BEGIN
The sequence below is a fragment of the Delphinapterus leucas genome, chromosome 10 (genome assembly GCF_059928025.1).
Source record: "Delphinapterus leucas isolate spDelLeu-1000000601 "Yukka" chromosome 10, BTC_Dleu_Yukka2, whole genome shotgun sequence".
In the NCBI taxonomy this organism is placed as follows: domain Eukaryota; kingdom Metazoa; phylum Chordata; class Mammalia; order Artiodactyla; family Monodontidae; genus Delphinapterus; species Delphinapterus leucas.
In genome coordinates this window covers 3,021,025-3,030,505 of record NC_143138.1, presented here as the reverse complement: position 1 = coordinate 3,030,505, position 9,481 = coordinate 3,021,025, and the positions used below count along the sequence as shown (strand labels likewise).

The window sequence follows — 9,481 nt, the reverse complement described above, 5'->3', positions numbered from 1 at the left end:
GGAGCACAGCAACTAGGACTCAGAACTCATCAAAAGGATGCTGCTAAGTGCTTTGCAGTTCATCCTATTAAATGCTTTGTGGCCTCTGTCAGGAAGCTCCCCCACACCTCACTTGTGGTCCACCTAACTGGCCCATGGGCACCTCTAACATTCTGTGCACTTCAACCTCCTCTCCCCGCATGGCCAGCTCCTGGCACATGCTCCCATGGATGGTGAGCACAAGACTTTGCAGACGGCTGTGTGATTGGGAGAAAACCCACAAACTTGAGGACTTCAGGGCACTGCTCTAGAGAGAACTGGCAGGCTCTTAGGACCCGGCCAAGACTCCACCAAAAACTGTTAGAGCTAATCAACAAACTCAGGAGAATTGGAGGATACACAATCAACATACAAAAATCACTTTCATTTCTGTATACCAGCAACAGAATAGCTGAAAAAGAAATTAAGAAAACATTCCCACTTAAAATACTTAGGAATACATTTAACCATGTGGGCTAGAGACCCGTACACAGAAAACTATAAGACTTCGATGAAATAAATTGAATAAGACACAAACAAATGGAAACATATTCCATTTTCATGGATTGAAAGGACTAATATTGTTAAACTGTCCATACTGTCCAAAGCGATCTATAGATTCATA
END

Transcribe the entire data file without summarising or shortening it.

The sequence below is a fragment of the Delphinapterus leucas genome, chromosome 10 (genome assembly GCF_059928025.1).
Source record: "Delphinapterus leucas isolate spDelLeu-1000000601 "Yukka" chromosome 10, BTC_Dleu_Yukka2, whole genome shotgun sequence".
In the NCBI taxonomy this organism is placed as follows: domain Eukaryota; kingdom Metazoa; phylum Chordata; class Mammalia; order Artiodactyla; family Monodontidae; genus Delphinapterus; species Delphinapterus leucas.
In genome coordinates this window covers 3,021,025-3,030,505 of record NC_143138.1, presented here as the reverse complement: position 1 = coordinate 3,030,505, position 9,481 = coordinate 3,021,025, and the positions used below count along the sequence as shown (strand labels likewise).

The window sequence follows — 9,481 nt, the reverse complement described above, 5'->3', positions numbered from 1 at the left end:
GGAGCACAGCAACTAGGACTCAGAACTCATCAAAAGGATGCTGCTAAGTGCTTTGCAGTTCATCCTATTAAATGCTTTGTGGCCTCTGTCAGGAAGCTCCCCCACACCTCACTTGTGGTCCACCTAACTGGCCCATGGGCACCTCTAACATTCTGTGCACTTCAACCTCCTCTCCCCGCATGGCCAGCTCCTGGCACATGCTCCCATGGATGGTGAGCACAAGACTTTGCAGACGGCTGTGTGATTGGGAGAAAACCCACAAACTTGAGGACTTCAGGGCACTGCTCTAGAGAGAACTGGCAGGCTCTTAGGACCCGGCCAAGACTCCACCAAAAACTGTTAGAGCTAATCAACAAACTCAGGAGAATTGGAGGATACACAATCAACATACAAAAATCACTTTCATTTCTGTATACCAGCAACAGAATAGCTGAAAAAGAAATTAAGAAAACATTCCCACTTAAAATACTTAGGAATACATTTAACCATGTGGGCTAGAGACCCGTACACAGAAAACTATAAGACTTCGATGAAATAAATTGAATAAGACACAAACAAATGGAAACATATTCCATTTTCATGGATTGAAAGGACTAATATTGTTAAACTGTCCATACTGTCCAAAGCGATCTATAGATTCATA